New York Opt-Out Rates Remain High, Tests Remain Massively Confusing


The New York State English Language Arts tests for third- through eighth-graders kicked off on Tuesday morning, and already reports are rolling in on how many parents opted their kids out… and how many students and teachers vomited at the sight of the shiny new exams that the state had promised would be less onerous this year. So far the answers are: “a whole heckuva lot” and “not all, but still plenty.”

Official opt-out numbers won’t be reported until August — the same time that test results themselves finally make it through the state’s bean-counting machinery — but that hasn’t stopped both reporters and parents from collecting their own data by calling schools in real time:

  • Newsday surveyed about 60 percent of Long Island schools Tuesday and came up with opt-out rates of 44.6 percent in Nassau County and 56.7 percent in Suffolk County — up from 33.9 percent and 49.6 percent, respectively, last year.
  • Former Long Island high school principal (and current Network for Public Education director) Carol Burris wrote in yesterday’s Washington Post that Allendale Elementary School in Orchard Park near Buffalo had 87 percent of students opt out (overall opt-out figures for all of Orchard Park in 2015 totaled 40 percent); Dolgeville retained its designation of “state opt-out capital” with 88.5 percent skipping the tests (90 percent last year); while Little Falls (18 percent) and Utica (25 percent) were reported down slightly from 2015.
  • In New York City, scattered unofficial reports collected mostly by opt-out proponents show strong opt-out figures from all corners of the five boroughs: Teachers College Community School in Harlem at 20 percent (up from 4 percent), Cornerstone Middle School in the Bronx at 25 percent (up from 2 percent), P.S.15 in Red Hook nearly at 40 percent (up from less than 7 percent), Muscota New School in Washington Heights at 24 percent (up from about 7 percent), P.S.321 in Park Slope at about 40 percent (up from 35 percent), and P.S.261 in Boerum Hill at 60 percent (down from 65 percent). At P.S.84 in Williamsburg — where the principal wigged out on a fifth-grader distributing opt-out information and made the student cry — opt-out rates are reported at around 12 percent, after virtually no students refused the tests last year.

Add it all up, and it seems likely that once again, somewhere around one-fifth of all New York State students will choose to hang out in the gym (or stare silently at their desks) this week instead of filling in bubbles. And New York City figures could easily top last year’s 1.4 percent, notwithstanding the city education department’s crackdown on principals and teachers who dare inform parents about the opt-out option.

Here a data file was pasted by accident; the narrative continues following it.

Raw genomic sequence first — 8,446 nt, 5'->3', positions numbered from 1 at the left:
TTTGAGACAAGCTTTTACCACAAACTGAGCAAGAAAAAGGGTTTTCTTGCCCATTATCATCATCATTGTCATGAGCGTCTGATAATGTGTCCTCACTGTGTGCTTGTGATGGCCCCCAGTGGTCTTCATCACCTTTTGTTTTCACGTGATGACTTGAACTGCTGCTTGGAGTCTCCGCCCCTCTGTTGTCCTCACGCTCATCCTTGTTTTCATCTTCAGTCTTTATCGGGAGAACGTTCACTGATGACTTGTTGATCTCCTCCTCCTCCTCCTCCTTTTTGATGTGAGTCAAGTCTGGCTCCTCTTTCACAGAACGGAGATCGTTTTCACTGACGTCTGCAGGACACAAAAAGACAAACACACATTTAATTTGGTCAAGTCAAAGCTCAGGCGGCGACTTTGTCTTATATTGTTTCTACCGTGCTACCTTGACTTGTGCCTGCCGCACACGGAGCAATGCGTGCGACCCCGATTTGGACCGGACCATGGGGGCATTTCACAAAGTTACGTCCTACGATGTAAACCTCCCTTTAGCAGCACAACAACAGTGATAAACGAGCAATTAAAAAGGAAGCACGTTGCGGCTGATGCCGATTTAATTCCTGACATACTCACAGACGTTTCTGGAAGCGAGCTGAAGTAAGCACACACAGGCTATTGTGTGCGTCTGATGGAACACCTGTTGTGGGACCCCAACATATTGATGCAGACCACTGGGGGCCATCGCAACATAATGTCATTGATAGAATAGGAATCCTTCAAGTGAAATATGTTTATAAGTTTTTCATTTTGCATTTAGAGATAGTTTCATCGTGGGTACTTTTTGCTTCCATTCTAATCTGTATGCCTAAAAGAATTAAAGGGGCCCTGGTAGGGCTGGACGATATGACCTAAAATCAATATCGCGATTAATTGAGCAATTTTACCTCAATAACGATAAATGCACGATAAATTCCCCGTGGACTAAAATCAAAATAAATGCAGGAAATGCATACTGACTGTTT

City schools chancellor Carmen Fariña, meanwhile, has been walking an even finer unsteady line than usual on the tests. Last week, Fariña told parents at a Brooklyn meeting that kids with special needs or poor English-language skills shouldn’t take the tests; on Monday, she finessed that answer yet again, saying that her statement was “taken out of context” and instructing reporters that opting out is “something that parents should think very carefully about” because it’s “teaching kids that it’s not OK to do the whole work.” (The Daily News‘s version of Fariña’s quote was worded slightly differently; audio provided by the DOE confirms that these were the chancellor’s actual words.)

As for the tests themselves, while no talking-pineapple questions have emerged just yet — at least not in the tests’ first two days — teachers and parents have found plenty to complain about nonetheless. A call for comments on the NYC Public School Parents blog run by Class Size Matters organizer Leonie Haimson turned up one third-grade test question that so puzzled teachers that one called her main office to complain that it was unanswerable; several instances of reading passages that were far above the target reading levels for the grades they were testing; and at least one third-grader who immediately threw up at the sight of the tests and had to be sent home. There were also several reports that some students who did take the tests felt they weren’t as harrowing as they’d anticipated, though it wasn’t immediately clear whether this was a comment on the test questions or kids’ low expectations.

And then there was the “Important Notice,” sent out yesterday morning by the State Education Department to all ELA test proctors, explaining that the final question of today’s Book 2 had a small typo in its instructions:

In the directions on Page 1 of Book 2, students are instructed that they may “plan” their writing on the Planning Page. While there are blank pages at the back of the most [sic] Book 2s, these pages are not labeled Planning Page.

Please instruct all students that they may use the blank pages at the back of the test book to plan their response. Please also remind students that these pages will not count toward their final score and that their final answer must be written on the lined response space provided.

For the Book 2s for Grades 3 and 5, because there are no blank pages, proctors should give students scrap paper for their planning. These pages should be labeled with the students’ names and inserted in their test books.

Got all that? Now pick up your No. 2 pencils and begin.